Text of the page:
You may find yourself in responsive doer mode when you receive a call on Monday from an out-of-town friend or family member who says they will be in town Saturday and would love to spend the day with you. You gather the particulars about their arrival and departure time. Maybe you ask them what they might like to do or if they have any budget constraints you should consider. You consider factors like weather and what local events are happening on the weekend and then generate a number of options to discuss with them before finalizing your plans.
When task importance is perceived to be low and we have lots of time, we may slide into procrastinator mode. Our initial assessment of the situation may suggest we have the knowledge and skills to complete the task with minimal effort and so we defer action, perhaps choosing to focus on more important, time-sensitive tasks. Building on the previous example, we know our friends are planning to visit us in the fall (3 months from now). We protect the date but don’t finalize any plans because there’s lots of time to sort out the details.
However, when we procrastinate, we run the risk of not being able to enjoy our time the way we’d like. Ticket availability for special events may be limited and our favourite restaurant booked. Our personal commitments in the weeks leading up to the visit may demand more of our time than we anticipated. As the weekend in question approaches, we are now forced into responsive doer or even reactive doer mode. The sense of urgency and importance along with the decrease in available planning time shifts our focus and consequently our behaviours. Sometimes we get lucky and everything falls into place. Often we end up compromising some of our plans and making do with less desirable options.
The sweet spot for planning seems to be the intersection between high importance and a reasonably flexible time frame. This combination offers us the opportunity to be proactive planners. With the luxury of time, we can do more careful fact-finding and be more thoughtful when identifying and analyzing possible options. We can develop a Plan A and a Plan B to cover off unanticipated circumstances. We secure prime seating for the concert and our favourite table overlooking the waterfront at our favourite restaurant. Daytime activity options include visiting the farmer’s market followed by a hike along the Bruce Trail and picnic lunch or in the event of rain, a visit to the local art gallery.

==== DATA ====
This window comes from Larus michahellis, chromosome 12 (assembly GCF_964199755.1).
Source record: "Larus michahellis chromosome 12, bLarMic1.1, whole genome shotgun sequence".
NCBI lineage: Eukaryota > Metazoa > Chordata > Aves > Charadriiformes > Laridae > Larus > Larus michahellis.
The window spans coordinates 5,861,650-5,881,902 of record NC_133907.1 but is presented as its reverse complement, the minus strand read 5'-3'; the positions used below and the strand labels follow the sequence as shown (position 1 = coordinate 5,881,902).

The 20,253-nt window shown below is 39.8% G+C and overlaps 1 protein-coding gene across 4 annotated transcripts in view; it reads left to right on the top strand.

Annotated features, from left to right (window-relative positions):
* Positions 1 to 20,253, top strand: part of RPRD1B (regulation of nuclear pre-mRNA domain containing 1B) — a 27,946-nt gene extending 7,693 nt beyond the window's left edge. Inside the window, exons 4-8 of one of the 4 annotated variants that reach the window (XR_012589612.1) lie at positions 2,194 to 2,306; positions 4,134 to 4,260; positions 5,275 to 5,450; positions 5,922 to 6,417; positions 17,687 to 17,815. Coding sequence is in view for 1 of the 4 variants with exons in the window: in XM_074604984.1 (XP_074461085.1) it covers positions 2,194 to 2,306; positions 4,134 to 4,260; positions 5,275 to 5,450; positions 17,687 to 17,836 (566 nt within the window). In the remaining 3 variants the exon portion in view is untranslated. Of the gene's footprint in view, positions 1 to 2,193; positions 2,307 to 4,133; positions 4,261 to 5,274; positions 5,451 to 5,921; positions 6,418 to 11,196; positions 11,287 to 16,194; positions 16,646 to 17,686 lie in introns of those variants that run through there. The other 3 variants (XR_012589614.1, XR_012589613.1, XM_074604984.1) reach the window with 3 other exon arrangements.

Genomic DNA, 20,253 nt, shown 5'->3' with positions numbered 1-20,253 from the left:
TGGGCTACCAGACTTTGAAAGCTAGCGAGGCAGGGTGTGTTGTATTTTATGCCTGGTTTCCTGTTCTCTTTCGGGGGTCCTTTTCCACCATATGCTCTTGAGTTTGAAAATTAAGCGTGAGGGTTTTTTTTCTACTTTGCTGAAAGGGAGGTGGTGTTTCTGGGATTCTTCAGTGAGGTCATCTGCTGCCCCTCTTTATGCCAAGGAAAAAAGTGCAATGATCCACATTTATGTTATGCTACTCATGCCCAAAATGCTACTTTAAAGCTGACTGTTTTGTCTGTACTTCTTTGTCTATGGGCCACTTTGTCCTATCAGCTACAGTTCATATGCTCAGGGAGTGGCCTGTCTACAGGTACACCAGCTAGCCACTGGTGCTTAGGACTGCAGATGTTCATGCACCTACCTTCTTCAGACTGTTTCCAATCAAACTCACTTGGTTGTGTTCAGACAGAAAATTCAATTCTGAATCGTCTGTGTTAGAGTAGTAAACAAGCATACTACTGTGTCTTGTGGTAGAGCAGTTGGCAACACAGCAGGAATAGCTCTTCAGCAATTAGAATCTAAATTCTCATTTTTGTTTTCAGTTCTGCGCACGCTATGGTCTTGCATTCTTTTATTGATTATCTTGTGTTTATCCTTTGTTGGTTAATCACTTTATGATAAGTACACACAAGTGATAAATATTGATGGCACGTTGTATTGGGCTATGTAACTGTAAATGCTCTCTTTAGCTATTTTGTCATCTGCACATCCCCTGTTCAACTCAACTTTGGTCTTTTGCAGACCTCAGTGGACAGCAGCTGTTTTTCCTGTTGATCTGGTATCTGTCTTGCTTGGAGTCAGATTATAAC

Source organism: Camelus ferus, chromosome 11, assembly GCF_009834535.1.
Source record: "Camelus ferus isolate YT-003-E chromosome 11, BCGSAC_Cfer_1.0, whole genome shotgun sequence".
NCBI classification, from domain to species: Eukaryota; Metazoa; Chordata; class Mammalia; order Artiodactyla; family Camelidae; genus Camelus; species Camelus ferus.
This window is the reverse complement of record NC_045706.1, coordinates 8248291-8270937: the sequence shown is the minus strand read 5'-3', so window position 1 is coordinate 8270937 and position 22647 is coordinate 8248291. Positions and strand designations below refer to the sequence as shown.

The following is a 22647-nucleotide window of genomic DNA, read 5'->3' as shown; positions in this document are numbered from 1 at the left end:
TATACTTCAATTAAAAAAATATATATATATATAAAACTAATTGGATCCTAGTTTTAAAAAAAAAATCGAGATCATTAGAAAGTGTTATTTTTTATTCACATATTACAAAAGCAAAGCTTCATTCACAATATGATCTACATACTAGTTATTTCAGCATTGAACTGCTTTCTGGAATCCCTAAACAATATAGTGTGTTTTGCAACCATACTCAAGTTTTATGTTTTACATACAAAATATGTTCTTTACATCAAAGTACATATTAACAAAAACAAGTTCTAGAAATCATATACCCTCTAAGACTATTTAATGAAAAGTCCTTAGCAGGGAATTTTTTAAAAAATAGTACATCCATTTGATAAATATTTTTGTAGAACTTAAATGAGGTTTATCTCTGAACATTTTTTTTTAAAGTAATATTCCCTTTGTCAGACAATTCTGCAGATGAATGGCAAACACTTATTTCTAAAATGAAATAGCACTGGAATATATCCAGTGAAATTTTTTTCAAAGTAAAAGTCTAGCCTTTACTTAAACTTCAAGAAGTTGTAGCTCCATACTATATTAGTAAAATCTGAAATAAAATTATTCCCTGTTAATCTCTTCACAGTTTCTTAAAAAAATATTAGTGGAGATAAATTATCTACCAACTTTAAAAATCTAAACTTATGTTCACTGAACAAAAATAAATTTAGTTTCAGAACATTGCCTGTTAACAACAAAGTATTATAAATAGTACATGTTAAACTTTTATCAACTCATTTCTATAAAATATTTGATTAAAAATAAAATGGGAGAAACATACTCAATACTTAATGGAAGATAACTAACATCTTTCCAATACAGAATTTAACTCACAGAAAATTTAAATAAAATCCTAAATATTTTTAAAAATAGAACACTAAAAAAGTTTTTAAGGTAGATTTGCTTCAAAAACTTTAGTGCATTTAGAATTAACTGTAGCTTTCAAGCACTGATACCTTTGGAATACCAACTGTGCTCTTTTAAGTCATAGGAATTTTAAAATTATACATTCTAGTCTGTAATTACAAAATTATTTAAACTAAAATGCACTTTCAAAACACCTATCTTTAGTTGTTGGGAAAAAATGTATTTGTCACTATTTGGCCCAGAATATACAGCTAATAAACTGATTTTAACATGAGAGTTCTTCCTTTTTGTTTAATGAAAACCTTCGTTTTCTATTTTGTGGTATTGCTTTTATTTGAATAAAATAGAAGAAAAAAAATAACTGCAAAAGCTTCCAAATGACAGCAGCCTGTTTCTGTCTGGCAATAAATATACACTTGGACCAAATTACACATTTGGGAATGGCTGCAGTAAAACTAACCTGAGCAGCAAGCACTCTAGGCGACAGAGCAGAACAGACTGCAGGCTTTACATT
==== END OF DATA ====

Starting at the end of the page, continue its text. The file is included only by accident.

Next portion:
While we may have a natural bias towards one of the planning archetypes (I am more relaxed when I can be a proactive planner), we all have operated in each of the quadrants at one time or another and will do so again. Ideally, we should be aiming to do most of our planning in the upper two quadrants –proactive planner and responsive doer – to optimize our chances for success.
For those of you with a bias towards procrastination and reactive doing, honestly evaluate the outcomes you achieve. Do you really do your best work under pressure or are your outputs merely acceptable? Do other areas of your life suffer because of your procrastination and reactivity (consider stress levels, personal health, important relationships)? Try to notice when you are operating in the lower two quadrants and challenge yourself to identify how you can shift to more responsive and proactive planning behaviours – if not in the moment, then for the next task on your to do list.
In which of the planning quadrants do you spend the most time? Share your successes and lessons learned with us in the comments section below.